The Great Balcony Collapse of 1930

By Joe Lowry
Edited by Trish Gully

Memphis and Shelby County is no stranger to disasters where there have been a great loss of life and many injured. Thirty-five airplane crashes, six building collapses, one stadium bleacher collapse with sixty seated on it, thirteen major weather events, and five fatality railroad disasters. Memphis has had three pandemics, seventeen steamboat explosions, three terrorism events during WWI, and many five-alarm or more significant fires bigger than Russwood Ballpark. This story is just one of those events.

Bargain sales should never be held on balconies.

For several days before August 11, 1930, all the newspapers had full-page articles announcing a 36-plate dinner set for one dollar at the Rhodes Jennings Furniture company located at 124 S. Main Street.

At 9:30 a.m., more than one hundred women and children filed into the store and went to the second-floor balcony; the dish sale was on this balcony. Suddenly, the walls started cracking, and the balcony floor dropped eight feet. As it fell, it broke the four fire sprinkler pipes and ripped electrical wires, causing a lot of dust and water everywhere and total panic and pandemonium. Women and children were hysterical. The broken pipe alerted the Fire Department, and they sent four engines, two Ladders, the Fire Patrol, and two Chiefs. The Police department sent thirty-seven officers with command staff. Every ambulance in town responded. Forty people were injured, and three Hinton and Son Ambulances transported twenty patients to Baptist Hospital. There was an off-duty Police Officer in the store buying something for his wife when the collapse occurred; he calmed the hysterical, led many to safety, and helped treat the ones who could not leave. He was credited for taking charge until help arrived.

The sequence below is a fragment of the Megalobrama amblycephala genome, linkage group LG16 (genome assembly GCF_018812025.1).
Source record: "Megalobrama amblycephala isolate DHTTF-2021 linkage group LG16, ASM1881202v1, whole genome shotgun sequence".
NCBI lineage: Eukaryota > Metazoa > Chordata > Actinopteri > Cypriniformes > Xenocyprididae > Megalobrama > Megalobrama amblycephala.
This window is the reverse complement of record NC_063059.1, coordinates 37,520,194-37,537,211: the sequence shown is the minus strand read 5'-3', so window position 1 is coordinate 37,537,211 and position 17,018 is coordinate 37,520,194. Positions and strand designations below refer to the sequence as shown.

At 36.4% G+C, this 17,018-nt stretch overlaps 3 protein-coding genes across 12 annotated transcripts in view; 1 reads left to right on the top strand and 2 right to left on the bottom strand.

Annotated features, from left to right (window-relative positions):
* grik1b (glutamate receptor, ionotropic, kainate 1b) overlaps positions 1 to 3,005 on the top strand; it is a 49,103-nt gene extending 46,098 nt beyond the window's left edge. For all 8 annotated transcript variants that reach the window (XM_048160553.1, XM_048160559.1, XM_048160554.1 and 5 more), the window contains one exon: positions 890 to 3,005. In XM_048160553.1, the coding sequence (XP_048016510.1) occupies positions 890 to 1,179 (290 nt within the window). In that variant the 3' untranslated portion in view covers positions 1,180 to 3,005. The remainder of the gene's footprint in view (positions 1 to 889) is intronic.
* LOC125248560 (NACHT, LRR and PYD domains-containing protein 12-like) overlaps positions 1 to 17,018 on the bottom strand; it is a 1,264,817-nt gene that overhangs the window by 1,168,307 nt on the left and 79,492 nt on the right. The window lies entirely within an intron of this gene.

4 thoughts on “The Great Balcony Collapse of 1930

  1. I had great interest in this story Joe. There was another occurrence with Rhodes Jennings in 1948. Of course nothing of this magnitude. A chair fell out of a window during the Cotton Carnival. A few spectators below were injured. One happened to be my Stepmother, Willie Mae Menichini.
    The Commercial Appeal

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